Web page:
In Cartoonshow, Ballard conveys a level of self-consciousness about this working class theory of art, and many of the stories collected here can, in fact, be better described as essays than autobiography–though, as Ballard’s comics often demonstrate, the line between these things is smudged and blurry. For example, in “Covert Communiqué,” the comic that directly follows the more conventionally autobiographical “Call Security,” Ballard helps his son with his art project by feeding him ideas in class via earpiece. Ballard stands outside the school in a trenchcoat and fedora, yelling into a walkie talkie: “Representational art is usually mimicry made for a mass digestion!” “She wants me to make a shape–” Ballard’s son says before Ballard cuts him off, instructing him to “Tell her innovation for its own sake is simply a predecessor to built-in obsolescence!” Punctuating the sequence is a final panel of the art teacher poking her head out the window and Ballard simply telling her to “Stop. Stop lookin’ at me” while he pulls his collar up to conceal his face.
Only here at the comic’s end can we appreciate it as a series of aesthetic inversions between telling a joke and doing philosophy, which turn upon the tension between the comic’s rhetorical content and its visual stylization. Balancing this tension through a specific rhythm of images, a flatness of image, and a contortion of anatomy, Ballard demonstrates his capacity to compel his reader visually. Making full use of the comics form as a way of writing with images, Ballard doesn’t tell jokes, he renders them. They are funny–when you see them.
While it’s unlikely that this episode played out literally the way it does on the page (in fact, it’s unclear if we are to understand this as something that actually happened at all), the story highlights Ballard’s self-critical capacity to make comics that reflect on their own existence as comics. We are not just being asked to read a comic that stretches the bounds of representational art, for instance. We are also instructed that that is precisely what we ought to understand the comic as trying to do. Many of the stories in Cartoonshow embody this ethos, and they feature Ballard (either directly or indirectly) speaking to the reader and unfolding an idea rather than a narrative. Consistent with the class consciousness that pervades the book, many of these ideas are about the nature of work: care work and the work of parenting (and the ways in which they have been historically gendered), the work of art-making, the work of finding work, the work of making ends meet.
Given the reflexive ways in which Ballard approaches these ideas, we ought to understand the book’s class consciousness as a kind of self-consciousness. In this way, Cartoonshow distinguishes itself not just from bourgeois autobiography but from other traditions of working class art that intend to represent working class life (often to romanticize, fetishize, pathologize, or commodify it) rather than undermining and antagonizing the conditions under which working class artists are forced to live.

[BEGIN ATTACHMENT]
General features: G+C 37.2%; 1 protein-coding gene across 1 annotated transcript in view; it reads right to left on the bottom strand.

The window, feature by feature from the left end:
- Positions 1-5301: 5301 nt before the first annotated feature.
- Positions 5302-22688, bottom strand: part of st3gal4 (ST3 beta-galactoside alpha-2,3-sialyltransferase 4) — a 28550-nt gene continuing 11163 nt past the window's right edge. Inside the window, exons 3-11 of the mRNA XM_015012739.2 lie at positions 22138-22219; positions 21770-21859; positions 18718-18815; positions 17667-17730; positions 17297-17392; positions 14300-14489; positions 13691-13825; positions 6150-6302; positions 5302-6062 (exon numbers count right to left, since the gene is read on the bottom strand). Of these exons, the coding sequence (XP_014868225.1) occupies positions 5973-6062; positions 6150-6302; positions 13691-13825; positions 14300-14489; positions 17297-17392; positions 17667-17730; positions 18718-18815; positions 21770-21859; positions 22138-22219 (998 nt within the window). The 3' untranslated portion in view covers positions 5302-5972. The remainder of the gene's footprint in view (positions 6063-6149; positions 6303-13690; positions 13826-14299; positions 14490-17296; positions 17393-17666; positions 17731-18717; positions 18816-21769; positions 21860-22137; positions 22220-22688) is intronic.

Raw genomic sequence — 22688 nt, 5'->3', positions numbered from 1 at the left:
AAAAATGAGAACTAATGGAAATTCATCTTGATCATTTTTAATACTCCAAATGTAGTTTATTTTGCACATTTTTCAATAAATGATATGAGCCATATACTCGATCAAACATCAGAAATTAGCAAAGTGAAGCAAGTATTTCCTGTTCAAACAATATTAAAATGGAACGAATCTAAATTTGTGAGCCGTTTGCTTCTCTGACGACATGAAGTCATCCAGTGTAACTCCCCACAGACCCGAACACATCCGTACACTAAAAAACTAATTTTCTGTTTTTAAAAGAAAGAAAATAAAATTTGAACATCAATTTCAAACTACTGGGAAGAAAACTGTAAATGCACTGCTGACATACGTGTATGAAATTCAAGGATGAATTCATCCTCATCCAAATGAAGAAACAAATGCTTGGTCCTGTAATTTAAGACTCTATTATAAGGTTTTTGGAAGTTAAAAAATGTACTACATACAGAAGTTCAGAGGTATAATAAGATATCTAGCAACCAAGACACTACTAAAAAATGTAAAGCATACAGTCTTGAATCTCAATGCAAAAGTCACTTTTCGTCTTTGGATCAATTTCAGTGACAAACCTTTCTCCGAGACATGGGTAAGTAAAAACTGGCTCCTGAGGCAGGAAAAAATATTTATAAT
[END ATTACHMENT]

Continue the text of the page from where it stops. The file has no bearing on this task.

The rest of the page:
This fact alone does not, however, make Cartoonshow worth reading. In fact, this political self-consciousness makes the production of a comic worth reading even more difficult for Ballard precisely because he asks his readers to think critically about what it is they’re reading, and, consequently, to judge his work by a higher set of standards. Ballard further constraints himself by choosing to work in the autobiographical form, which does not permit narrative invention, and to focus on the mundane without romanticizing it.
What does make Cartoonshow worth reading is that despite these constraints, and despite his insistence that readers engage his work critically rather than passively, he manages to surprise, frustrate, compel, move, charm, invent, amaze. In accomplishing this feat, Ballard demonstrates that, despite capitalism’s best efforts, the working class inevitability produces intellectuals and artists who have something to say and refined ways of saying it. From their experiences, which are mostly marginalized in/by our mass culture, these intellectuals and artists develop new ideas and new insights, which are expressed in new aesthetic forms. These aesthetic forms have their own histories, their own nuances, their own techniques, which develop out of the conditions of working class life. It is from here, where we are often told to least expect it, that new artistic and cultural possibilities begin to take shape. Cartoonshow proves this point: not by demonstrating that art about working people is good but by demonstrating that working people are capable of producing interesting, insightful, visually accomplished art. It is, in fact, these working class innovations that have historically preceded aesthetic leaps in the history of comic books. Consequently, Cartoonshow compels readers to ask themselves, why the fuck are we not making it easier for working people to live with some decency, some integrity, with some more time and space to actually make the art that so many of us claim to love so much? That Ballard is able to compel this question on the strength of his visual acumen signals that the stagnant fog that has enveloped the comic industrial complex for the last twenty or thirty years may finally be lifting. The end of comics history may finally be coming to an end. Hallelujah. Hallelujah.